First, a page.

And I’ve learned that God’s grace is sufficient when others’ grace is deficient.

Remember this, soul! Especially today.


God knows.  God is with you.  God is for you.

So here I am today. All scatter-brained and unable to write—or wash dishes—or keep appointments—or relate well with those I love—and certainly not so well with those I don’t. I’m crabby. I’m trying hard to protect the world—from me. That’s why I isolate. So others can stay happy by not having to deal with me. Even though I know it’s not good for me.  And I still fear more than I should that some will chatter behind my back about how I’m one of “those” with so little faith—or I’ve got some hidden sin.

So . . .

Do I pretend? Or do I reveal?

Well, I suppose this blog post shows my decision. And why did I decide to be real, to reveal, when I risk being judged, being labeled with pejoratives? Because there is ONE out there who needs to hear—who needs to know . . .

You’re not CRAZY.

You’re human.

Just like everyone else.


And just because some other humans don’t understand you and judge you and reject you does not mean you’re not understandable and accepted and forever loved—just as you are—even as you are right—this—moment, no matter how you judge yourself.

Our great and loving God does not judge as we judge. Our great and loving God knows what we and others don’t know. Our great and loving God gives endless mercy and grace to those who throw themselves down at his feet, knowing they have nothing—knowing they need everything. And just a touch of true love will work wonders. Don’t we know?

So when you’re truly depressed or anxious or manic or all three—please know . . .

There is at least one human on this planet who “gets” you.

And believe me, I’m not the only one. There are many.

But more than me—more than the many . . .

There is one true God who knows all our sufferings of body, mind, and spirit. He’s been here, in flesh.

And he does not believe one is more worthy than another of empathy.

He died for me. And for you. And for all. That we might be set free from all judgment and be healed, eternally.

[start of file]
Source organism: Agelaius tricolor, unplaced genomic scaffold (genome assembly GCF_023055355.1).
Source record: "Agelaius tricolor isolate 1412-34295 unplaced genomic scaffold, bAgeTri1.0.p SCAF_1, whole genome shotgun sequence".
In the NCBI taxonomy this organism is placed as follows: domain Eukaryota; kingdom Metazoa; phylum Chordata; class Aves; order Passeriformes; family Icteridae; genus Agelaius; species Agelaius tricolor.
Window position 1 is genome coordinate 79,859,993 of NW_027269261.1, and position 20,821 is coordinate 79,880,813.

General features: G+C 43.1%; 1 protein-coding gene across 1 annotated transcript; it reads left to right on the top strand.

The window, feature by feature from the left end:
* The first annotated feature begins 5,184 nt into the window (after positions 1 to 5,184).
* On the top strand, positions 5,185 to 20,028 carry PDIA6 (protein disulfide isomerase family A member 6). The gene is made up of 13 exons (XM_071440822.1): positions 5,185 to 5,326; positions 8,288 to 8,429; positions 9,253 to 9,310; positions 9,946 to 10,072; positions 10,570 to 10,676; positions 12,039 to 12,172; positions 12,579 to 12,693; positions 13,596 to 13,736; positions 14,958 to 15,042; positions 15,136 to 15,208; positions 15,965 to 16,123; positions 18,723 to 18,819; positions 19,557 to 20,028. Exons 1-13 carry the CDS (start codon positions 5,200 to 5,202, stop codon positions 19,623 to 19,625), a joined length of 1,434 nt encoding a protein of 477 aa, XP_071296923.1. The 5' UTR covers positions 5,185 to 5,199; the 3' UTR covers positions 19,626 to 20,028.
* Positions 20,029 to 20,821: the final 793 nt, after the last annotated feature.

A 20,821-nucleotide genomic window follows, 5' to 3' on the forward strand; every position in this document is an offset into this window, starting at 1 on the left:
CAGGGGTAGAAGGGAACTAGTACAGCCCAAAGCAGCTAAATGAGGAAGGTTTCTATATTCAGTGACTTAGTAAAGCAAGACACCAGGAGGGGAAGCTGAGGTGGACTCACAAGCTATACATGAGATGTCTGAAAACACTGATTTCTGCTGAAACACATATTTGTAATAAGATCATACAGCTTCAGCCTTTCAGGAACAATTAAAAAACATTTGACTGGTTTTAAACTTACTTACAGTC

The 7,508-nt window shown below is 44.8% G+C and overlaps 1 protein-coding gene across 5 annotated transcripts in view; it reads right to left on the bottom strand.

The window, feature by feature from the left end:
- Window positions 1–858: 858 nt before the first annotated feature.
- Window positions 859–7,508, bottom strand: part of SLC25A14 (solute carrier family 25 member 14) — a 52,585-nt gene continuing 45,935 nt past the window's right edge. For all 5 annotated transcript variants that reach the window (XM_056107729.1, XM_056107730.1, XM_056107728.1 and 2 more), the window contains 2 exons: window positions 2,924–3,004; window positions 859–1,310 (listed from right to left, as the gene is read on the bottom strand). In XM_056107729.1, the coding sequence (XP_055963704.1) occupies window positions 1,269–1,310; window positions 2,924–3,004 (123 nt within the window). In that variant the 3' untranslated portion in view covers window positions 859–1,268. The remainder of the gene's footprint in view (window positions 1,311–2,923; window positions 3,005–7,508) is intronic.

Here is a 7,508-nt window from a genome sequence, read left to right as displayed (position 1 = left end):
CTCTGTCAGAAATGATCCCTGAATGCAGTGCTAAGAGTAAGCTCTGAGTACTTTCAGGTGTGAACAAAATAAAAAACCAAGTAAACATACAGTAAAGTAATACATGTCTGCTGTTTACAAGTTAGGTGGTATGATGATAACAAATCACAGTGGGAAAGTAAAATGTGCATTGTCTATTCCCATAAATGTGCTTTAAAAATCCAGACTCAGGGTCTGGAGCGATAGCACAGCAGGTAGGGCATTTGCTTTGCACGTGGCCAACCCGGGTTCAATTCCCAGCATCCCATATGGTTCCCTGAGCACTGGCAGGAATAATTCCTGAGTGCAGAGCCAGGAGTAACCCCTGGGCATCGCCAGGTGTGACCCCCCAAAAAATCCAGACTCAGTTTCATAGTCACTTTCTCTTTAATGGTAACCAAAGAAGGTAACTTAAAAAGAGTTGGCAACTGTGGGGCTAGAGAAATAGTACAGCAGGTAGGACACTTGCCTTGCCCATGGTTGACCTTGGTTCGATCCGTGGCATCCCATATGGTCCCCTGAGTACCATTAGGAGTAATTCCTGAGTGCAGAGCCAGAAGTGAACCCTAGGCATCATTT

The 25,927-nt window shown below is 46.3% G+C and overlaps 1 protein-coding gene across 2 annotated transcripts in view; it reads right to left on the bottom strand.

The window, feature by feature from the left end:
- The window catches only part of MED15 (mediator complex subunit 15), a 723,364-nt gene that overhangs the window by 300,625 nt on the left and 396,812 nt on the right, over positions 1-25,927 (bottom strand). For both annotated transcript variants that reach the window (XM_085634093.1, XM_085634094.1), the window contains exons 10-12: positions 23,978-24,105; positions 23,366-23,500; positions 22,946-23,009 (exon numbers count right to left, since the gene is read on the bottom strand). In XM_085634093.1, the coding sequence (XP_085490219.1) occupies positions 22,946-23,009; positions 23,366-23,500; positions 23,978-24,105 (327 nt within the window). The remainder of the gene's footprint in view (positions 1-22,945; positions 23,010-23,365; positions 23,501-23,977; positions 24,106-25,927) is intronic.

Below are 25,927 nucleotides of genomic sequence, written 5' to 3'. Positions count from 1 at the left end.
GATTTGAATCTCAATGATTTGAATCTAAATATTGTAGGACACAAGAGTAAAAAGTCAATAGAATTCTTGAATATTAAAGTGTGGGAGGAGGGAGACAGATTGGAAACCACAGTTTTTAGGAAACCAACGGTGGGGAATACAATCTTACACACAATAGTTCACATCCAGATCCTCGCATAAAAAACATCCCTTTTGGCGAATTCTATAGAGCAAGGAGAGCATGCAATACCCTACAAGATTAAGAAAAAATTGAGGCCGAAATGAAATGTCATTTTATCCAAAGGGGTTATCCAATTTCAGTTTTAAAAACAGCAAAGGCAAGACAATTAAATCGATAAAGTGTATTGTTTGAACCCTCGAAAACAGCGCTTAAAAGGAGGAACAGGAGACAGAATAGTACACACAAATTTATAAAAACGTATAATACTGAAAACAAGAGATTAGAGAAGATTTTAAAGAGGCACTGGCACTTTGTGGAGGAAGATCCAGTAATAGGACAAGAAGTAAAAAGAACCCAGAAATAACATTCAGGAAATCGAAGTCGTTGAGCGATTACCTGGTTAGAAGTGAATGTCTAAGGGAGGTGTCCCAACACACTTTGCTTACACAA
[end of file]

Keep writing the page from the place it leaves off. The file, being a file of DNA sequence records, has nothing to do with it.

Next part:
Our one true God—the three-in-one trinity loves infinitely. He loves like no other because he knows like no other, he understands like no other and he will send those with skin on who can listen and love and hold us when our insides shake and we need to know this—one—thing . . .

God has a purpose and a plan for us, even in our brokenness—especially because of our brokenness. . .

And everything God purposes . . .

Is good.

Very, very, perfectly good.


Have your way with me, Jesus.

Thy will be done—in me—with me . . .

For your glory and for the good of all, including me.


I say AMEN!

And while I wait to get well, I will do what I can. I will keeping reading God’s word, preaching truth to myself, focusing on truth, fighting lies. I will keep praying for grace to get through this day. I will read wise words of others I’ve come to love along my path—like A.W. Tozer and C.S. Lewis and Charles Spurgeon and Tim Keller. I will exercise as usual. I will eat healthy foods as usual. I will talk with friends and seek to serve as usual. I will be with my family who loves me as usual. And I will give thanks, as usual, even for painful days because I believe these are the days that help me most help others.



Those who can be silent with us in a moment of despair or confusion, who can stay with us in an hour of grief and bereavement, who can tolerate the not-knowing, not-curing, not-healing and face with us the reality of our powerlessness, they are the ones who care.

Henri Nouwen